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Swida amomum seed germination

Cite this dataset

Padgett, Donald; Gouthro, Alexis; Adams, Michelle; Surasinghe, Thilina (2022). Swida amomum seed germination [Dataset]. Dryad.


Premise: Effective seed dispersal is essential in population dynamics of plant species. Swida amomum (Silky dogwood) exhibits a dispersal syndrome characteristic of autumn-ripening shrubs with fleshy fruits, where attached fruits are ingested and defecated by birds while fallen fruits are consumed by ground-foraging birds and mammals. 

Methods: We documented that fallen fruits of this shrub were consumed by two aquatic turtle species (Eastern painted turtle, Chrysemys picta and Red-eared slider, Trachemys scripta) and that their seeds were defecated.  We compared germination success (percentage of seeds germinated) of defecated seeds, seeds collected from pond surface, and seeds removed from shrubs.

Results: While four seed taxa were identified in fecal samples, seeds of S. amomum were the most frequent (93%) among samples and the most numerous (106 seeds) in any sample.  Average proportion of fecal seeds germinated (85.99%) exceeded that of seeds from pond surface (82.76%) and from shrubs (60.24%), albeit the difference in germination success was insignificant. When analyzed using fecal samples from Painted turtles only, the difference in germination success between fecal seeds and those collected from pond or shrub became significant.

Conclusions: Our findings represent the first report of S. amomum seeds being dispersed by turtle gut passage and suggest aquatic turtles could be an important part of a secondary seed dispersal process influencing woody plant community composition in temperate wetland ecosystems.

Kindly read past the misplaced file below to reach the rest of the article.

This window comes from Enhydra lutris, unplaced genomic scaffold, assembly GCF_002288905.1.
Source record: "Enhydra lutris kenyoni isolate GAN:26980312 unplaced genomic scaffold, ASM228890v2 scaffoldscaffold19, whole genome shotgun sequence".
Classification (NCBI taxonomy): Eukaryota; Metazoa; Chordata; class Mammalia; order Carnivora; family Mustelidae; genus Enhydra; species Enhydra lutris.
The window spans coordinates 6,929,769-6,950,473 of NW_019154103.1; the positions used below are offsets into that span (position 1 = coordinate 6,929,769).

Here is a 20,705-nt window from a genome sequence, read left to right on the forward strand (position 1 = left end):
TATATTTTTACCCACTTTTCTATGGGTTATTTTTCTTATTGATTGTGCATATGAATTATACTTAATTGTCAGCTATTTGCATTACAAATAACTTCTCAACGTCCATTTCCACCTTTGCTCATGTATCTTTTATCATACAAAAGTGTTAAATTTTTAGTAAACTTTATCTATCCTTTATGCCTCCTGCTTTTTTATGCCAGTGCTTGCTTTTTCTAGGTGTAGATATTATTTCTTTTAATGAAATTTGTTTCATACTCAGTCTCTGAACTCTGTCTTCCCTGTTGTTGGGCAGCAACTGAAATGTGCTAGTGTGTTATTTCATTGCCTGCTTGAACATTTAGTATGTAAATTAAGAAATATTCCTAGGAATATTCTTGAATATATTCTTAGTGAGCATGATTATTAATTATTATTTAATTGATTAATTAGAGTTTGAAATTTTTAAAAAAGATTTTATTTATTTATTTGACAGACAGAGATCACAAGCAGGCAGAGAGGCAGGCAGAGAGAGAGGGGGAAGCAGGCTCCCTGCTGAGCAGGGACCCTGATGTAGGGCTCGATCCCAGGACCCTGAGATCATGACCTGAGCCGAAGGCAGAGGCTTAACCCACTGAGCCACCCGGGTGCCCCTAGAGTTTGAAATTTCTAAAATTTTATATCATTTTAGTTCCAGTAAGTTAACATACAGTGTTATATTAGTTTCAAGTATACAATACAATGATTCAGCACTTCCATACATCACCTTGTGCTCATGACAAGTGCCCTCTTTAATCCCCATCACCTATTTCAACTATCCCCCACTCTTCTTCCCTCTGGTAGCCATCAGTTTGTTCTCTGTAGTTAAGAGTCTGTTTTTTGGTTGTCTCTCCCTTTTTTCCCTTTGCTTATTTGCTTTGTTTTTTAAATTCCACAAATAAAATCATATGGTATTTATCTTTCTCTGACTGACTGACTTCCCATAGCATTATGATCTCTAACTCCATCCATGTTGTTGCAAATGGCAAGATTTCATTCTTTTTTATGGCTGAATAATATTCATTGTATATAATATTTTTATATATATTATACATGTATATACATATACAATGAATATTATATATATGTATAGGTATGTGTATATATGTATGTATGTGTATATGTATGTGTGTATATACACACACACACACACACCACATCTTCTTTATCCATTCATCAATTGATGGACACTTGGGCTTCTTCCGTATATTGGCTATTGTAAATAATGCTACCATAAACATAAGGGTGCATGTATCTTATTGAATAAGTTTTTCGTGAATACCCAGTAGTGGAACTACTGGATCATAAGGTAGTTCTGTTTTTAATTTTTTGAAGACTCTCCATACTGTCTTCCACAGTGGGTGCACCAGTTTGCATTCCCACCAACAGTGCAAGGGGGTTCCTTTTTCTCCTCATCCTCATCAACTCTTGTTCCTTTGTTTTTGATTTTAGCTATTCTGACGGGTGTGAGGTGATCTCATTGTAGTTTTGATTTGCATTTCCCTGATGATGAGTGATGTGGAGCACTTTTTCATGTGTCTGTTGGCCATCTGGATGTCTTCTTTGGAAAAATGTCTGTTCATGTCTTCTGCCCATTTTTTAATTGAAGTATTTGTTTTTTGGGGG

Study site:

We conducted this study at a small (surface area 0.03 km2) freshwater impoundment (Sturtevant Pond; UTM Easting: 433438.26, UTM Northing: 46170104684.94, UTM zone: 24Z) of a semi-perennial stream located in Bridgewater, Massachusetts, USA. Pine-mixed eastern temperate deciduous forests and woodlands comprised the dominant vegetation of the upland habitats. The watershed is largely forested with a substantial extent of suburban and residential development.   

Field sampling and seed collection­:

We conducted this study for three consecutive years (2017–2019), from late August to early October in each year. This timeframe coincided with both the turtle activity, autumn bird migration, and fruit production in silky dogwood.  For capturing turtles, we targeted two species (Chrysemys picta, Eastern painted turtles, and Trachemys scripta, Red-eared sliders) and deployed a single hoop-net trap (1 m diam., 2.5 cm mesh; Memphis Net & Twine Co., Memphis, Tennessee, USA) baited with canned, oil-emersed sardines.  For a given year, we deployed the trap overnight for 24 hours, 1–2 times per week. We recovered the trap after each trap night to check for captured turtles. Our methods are standard field techniques for surveying turtles and have been employed for capturing a representative sample of freshwater turtles elsewhere (Dodd, 2016).